Qu'Appelle: "Who Calls?"
Excerpts from The Legend of Qu’Appelle Valley
by Emily Pauline Johnson
I am the one who loved her as my life,
Had watched her grow to sweet young womanhood;
Won the dear privilege to call her wife,
And found the world, because of her, was good.
I am the one who heard the spirit voice,
Of which the paleface settlers love to tell;
From whose strange story they have made their choice
Of naming this fair valley the “Qu’Appelle.”
I hear a voice speak tenderly my name.
“Who calls?” I answered; no reply; and long
I stilled my paddle blade and listened. Then
Above the night’s wind melancholy song
I heard distinctly that strange voice again—
A woman’s voice, that through the twilight came
Like to a soul unborn—a song unsung
I leaned and listened—yes, she spoke my name.
And then I answered in the quaint French tongue,
“Qu’Appelle? Qu’Appelle?” No answer, and the night
Seemed stiller for the sound, till round me fell
The far-off echoes from the far-off height—
“Qu’Appelle?” my voice came back, “Qu’Appelle? Qu’Appelle?”
This—and no more; I called aloud until
I shuddered as the gloom of night increased,
And, like a pallid spectre wan and chill,
The moon arose in silence from the east.
I started up—and bending o’er my dead,
Asked when did her sweet lips in silence close.
“She called thy name—then passed away,” they said,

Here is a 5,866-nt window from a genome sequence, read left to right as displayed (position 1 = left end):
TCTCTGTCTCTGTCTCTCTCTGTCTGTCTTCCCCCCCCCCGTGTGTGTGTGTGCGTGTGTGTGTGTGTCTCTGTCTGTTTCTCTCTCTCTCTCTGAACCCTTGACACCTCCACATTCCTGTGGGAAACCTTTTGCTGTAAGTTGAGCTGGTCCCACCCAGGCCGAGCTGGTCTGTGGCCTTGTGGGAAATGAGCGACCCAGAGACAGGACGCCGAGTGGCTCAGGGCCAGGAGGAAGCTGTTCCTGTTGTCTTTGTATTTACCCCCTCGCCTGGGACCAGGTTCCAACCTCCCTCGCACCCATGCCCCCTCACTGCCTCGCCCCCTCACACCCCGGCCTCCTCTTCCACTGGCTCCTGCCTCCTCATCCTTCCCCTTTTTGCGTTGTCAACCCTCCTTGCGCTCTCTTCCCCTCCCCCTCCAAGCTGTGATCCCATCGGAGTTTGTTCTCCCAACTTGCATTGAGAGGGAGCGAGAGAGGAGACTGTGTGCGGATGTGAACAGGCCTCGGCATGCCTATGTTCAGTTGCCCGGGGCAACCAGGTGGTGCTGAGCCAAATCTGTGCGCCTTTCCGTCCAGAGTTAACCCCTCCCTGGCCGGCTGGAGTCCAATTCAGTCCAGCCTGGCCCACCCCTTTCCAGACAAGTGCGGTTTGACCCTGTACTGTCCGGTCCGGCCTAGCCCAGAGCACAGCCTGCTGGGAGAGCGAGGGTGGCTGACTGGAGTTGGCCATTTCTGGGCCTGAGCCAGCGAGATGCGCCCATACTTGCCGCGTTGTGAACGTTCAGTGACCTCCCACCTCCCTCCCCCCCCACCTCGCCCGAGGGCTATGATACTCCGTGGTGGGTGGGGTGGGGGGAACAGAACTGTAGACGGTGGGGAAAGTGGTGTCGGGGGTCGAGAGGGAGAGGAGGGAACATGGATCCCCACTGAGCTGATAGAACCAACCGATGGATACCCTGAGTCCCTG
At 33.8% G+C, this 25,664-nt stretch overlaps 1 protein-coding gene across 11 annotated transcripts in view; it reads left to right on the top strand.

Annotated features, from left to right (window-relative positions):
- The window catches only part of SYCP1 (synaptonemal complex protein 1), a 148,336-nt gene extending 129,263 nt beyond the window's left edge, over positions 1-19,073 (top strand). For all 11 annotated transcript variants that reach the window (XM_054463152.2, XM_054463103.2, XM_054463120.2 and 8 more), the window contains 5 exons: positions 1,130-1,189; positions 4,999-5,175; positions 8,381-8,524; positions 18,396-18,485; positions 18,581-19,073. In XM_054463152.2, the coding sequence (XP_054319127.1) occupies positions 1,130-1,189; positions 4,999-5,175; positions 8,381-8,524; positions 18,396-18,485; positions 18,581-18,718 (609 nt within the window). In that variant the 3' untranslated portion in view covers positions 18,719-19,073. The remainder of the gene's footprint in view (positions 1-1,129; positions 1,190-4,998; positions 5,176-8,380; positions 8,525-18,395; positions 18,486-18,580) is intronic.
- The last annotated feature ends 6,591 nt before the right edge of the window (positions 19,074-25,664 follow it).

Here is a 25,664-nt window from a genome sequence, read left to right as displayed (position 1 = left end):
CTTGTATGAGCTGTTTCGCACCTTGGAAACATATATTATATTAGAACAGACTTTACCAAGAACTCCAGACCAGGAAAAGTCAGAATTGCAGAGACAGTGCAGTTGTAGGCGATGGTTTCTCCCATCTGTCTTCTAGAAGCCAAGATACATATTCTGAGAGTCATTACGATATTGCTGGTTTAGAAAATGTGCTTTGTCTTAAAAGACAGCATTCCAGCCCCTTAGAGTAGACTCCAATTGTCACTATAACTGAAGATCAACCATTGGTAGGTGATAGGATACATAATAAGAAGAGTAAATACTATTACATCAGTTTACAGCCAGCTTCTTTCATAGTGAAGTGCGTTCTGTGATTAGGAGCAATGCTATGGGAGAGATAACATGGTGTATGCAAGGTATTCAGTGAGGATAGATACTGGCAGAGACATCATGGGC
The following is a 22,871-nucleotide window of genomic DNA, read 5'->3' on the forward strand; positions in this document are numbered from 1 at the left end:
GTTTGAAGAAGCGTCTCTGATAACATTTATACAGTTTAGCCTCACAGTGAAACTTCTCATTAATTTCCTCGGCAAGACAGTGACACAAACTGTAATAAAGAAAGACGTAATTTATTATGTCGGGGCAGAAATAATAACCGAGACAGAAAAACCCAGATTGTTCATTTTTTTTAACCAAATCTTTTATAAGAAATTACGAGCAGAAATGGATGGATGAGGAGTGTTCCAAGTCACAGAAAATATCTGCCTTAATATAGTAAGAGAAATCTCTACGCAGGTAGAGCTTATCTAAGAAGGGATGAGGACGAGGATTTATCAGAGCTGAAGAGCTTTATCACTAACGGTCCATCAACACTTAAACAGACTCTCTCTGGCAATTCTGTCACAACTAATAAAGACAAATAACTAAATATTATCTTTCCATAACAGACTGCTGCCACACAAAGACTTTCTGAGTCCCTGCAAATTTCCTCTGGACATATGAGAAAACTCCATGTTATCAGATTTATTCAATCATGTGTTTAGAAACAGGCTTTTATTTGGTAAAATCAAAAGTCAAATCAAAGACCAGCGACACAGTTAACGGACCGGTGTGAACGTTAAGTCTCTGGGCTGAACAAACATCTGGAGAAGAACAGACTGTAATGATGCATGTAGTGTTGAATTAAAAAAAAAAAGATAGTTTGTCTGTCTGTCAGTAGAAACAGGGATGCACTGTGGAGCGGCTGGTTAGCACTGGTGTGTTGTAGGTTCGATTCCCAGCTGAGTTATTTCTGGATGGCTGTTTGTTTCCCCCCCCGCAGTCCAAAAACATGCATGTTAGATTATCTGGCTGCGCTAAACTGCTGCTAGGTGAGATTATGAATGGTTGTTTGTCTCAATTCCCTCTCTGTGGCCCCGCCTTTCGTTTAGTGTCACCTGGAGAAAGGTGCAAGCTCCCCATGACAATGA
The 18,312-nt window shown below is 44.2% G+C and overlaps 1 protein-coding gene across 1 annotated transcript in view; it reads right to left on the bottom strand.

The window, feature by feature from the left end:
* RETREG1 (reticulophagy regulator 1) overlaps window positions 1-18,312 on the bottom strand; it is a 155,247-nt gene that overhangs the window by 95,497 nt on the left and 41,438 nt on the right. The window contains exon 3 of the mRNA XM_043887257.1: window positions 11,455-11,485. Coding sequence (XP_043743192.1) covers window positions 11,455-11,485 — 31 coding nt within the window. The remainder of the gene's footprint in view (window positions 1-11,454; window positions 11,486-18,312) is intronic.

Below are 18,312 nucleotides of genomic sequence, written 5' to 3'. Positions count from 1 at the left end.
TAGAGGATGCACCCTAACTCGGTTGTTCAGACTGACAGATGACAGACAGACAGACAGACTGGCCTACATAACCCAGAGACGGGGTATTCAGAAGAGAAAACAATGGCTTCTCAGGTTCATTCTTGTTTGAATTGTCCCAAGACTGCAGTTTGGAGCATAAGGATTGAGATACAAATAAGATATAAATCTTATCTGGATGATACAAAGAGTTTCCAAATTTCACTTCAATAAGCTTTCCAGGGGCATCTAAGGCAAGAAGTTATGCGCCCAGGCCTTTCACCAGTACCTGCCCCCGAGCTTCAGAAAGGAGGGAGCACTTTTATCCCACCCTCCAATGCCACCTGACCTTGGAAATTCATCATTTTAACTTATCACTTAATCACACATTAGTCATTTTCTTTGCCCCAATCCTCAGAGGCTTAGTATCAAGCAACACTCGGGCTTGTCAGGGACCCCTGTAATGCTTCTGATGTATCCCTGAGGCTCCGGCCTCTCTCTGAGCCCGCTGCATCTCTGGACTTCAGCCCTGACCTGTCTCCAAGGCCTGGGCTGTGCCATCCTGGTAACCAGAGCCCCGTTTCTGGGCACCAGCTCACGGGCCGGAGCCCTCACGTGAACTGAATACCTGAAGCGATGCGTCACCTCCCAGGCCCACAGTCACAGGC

“Just on the hour whereat the moon arose.”
Among the lonely lakes I go no more,
For she who made their beauty is not there;
The paleface rears his tepee on the shore
And says the vale is fairest of the fair.
Full many years have vanished since, but still
The voyageurs beside the campfire tell
How, when the moonrise tips the distant hill,
They hear strange voices through the silence swell.
The paleface loves the haunted lakes they say,
And journeys far to watch their beauty spread
Before his vision; but to me the day,
The night, the hour, the seasons all are dead.
I listen heartsick, while the hunters tell
Why white men named the valley The Qu’Appelle.
Emily Pauline Johnson 1861-1913
Resting Place: Stanley Park, Vancouver.
Citizenship: Mohawk Nation, British Subject.
True Reverence for Nature is no longer felt or expressed by most individuals in today’s society. Many people see Mother Nature, but fail to behold her. Most want to own her and use her for self-interest and self-satisfaction.
No longer are Natural Animals respected for their intrinsic value. Most people consider Natural Animals to be lesser beings and many to be pests.
Children are no longer immersed in nature and grow up having no profound connection to it. Imagine how beautiful the Prairies were two hundred years ago and how connected First Nations Children were to their Beautiful Natural surroundings.
Watch First Nations Video
Nature is not a house with water in front of it. Plants and Animals are more than commodities. The Joy and Wonder of Nature are deeper spiritual experiences than socializing and fun.
The Natural Earth including the Qu’Appelle Valley, River and Lakes are Sacred Places and they should be preserved in their Natural State.
Natural Animals should be respected and protected, not just pets. Any Animal that does become a true threat to people or livestock should be dealt with responsibly, quickly and with mercy. They should not be trapped, wounded or poisoned and left to suffer.
All Natural Animals need large interconnected areas of land and water to find food, raise their families and fulfill their own Natural Essence of Being. Natural Animals ("wildlife") have the inherent right to live naturally and free from human interference.
Animals and the Earth are the Greatest Wonders in the Universe.